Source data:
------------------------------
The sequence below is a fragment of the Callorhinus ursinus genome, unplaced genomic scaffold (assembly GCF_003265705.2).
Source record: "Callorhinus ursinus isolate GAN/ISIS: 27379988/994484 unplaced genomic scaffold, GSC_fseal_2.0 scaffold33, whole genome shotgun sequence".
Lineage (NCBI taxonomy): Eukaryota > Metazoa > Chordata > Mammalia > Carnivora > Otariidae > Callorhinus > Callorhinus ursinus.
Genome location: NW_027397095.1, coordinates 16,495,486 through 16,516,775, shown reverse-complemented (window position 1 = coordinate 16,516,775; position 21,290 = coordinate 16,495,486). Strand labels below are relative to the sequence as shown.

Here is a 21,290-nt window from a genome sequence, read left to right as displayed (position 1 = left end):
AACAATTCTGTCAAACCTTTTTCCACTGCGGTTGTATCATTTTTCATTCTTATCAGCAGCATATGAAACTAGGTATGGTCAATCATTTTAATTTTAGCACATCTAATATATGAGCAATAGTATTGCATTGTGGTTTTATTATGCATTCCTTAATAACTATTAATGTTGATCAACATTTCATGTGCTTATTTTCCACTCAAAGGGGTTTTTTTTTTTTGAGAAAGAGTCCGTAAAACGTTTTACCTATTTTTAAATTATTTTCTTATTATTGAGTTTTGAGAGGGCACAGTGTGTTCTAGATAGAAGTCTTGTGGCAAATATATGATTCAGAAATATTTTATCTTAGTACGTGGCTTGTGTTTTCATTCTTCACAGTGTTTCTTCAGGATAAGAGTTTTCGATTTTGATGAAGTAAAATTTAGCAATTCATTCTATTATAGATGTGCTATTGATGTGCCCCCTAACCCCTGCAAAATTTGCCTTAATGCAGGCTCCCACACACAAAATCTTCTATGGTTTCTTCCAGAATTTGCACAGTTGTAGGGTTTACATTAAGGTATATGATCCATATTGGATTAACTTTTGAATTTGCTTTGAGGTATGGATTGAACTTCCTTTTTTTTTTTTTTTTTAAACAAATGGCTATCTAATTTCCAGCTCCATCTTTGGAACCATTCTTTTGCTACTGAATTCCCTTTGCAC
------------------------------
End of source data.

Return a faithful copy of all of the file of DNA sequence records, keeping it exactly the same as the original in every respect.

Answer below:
The sequence below is a fragment of the Callorhinus ursinus genome, unplaced genomic scaffold (assembly GCF_003265705.2).
Source record: "Callorhinus ursinus isolate GAN/ISIS: 27379988/994484 unplaced genomic scaffold, GSC_fseal_2.0 scaffold33, whole genome shotgun sequence".
Lineage (NCBI taxonomy): Eukaryota > Metazoa > Chordata > Mammalia > Carnivora > Otariidae > Callorhinus > Callorhinus ursinus.
Genome location: NW_027397095.1, coordinates 16,495,486 through 16,516,775, shown reverse-complemented (window position 1 = coordinate 16,516,775; position 21,290 = coordinate 16,495,486). Strand labels below are relative to the sequence as shown.

Here is a 21,290-nt window from a genome sequence, read left to right as displayed (position 1 = left end):
AACAATTCTGTCAAACCTTTTTCCACTGCGGTTGTATCATTTTTCATTCTTATCAGCAGCATATGAAACTAGGTATGGTCAATCATTTTAATTTTAGCACATCTAATATATGAGCAATAGTATTGCATTGTGGTTTTATTATGCATTCCTTAATAACTATTAATGTTGATCAACATTTCATGTGCTTATTTTCCACTCAAAGGGGTTTTTTTTTTTTGAGAAAGAGTCCGTAAAACGTTTTACCTATTTTTAAATTATTTTCTTATTATTGAGTTTTGAGAGGGCACAGTGTGTTCTAGATAGAAGTCTTGTGGCAAATATATGATTCAGAAATATTTTATCTTAGTACGTGGCTTGTGTTTTCATTCTTCACAGTGTTTCTTCAGGATAAGAGTTTTCGATTTTGATGAAGTAAAATTTAGCAATTCATTCTATTATAGATGTGCTATTGATGTGCCCCCTAACCCCTGCAAAATTTGCCTTAATGCAGGCTCCCACACACAAAATCTTCTATGGTTTCTTCCAGAATTTGCACAGTTGTAGGGTTTACATTAAGGTATATGATCCATATTGGATTAACTTTTGAATTTGCTTTGAGGTATGGATTGAACTTCCTTTTTTTTTTTTTTTTTAAACAAATGGCTATCTAATTTCCAGCTCCATCTTTGGAACCATTCTTTTGCTACTGAATTCCCTTTGCAC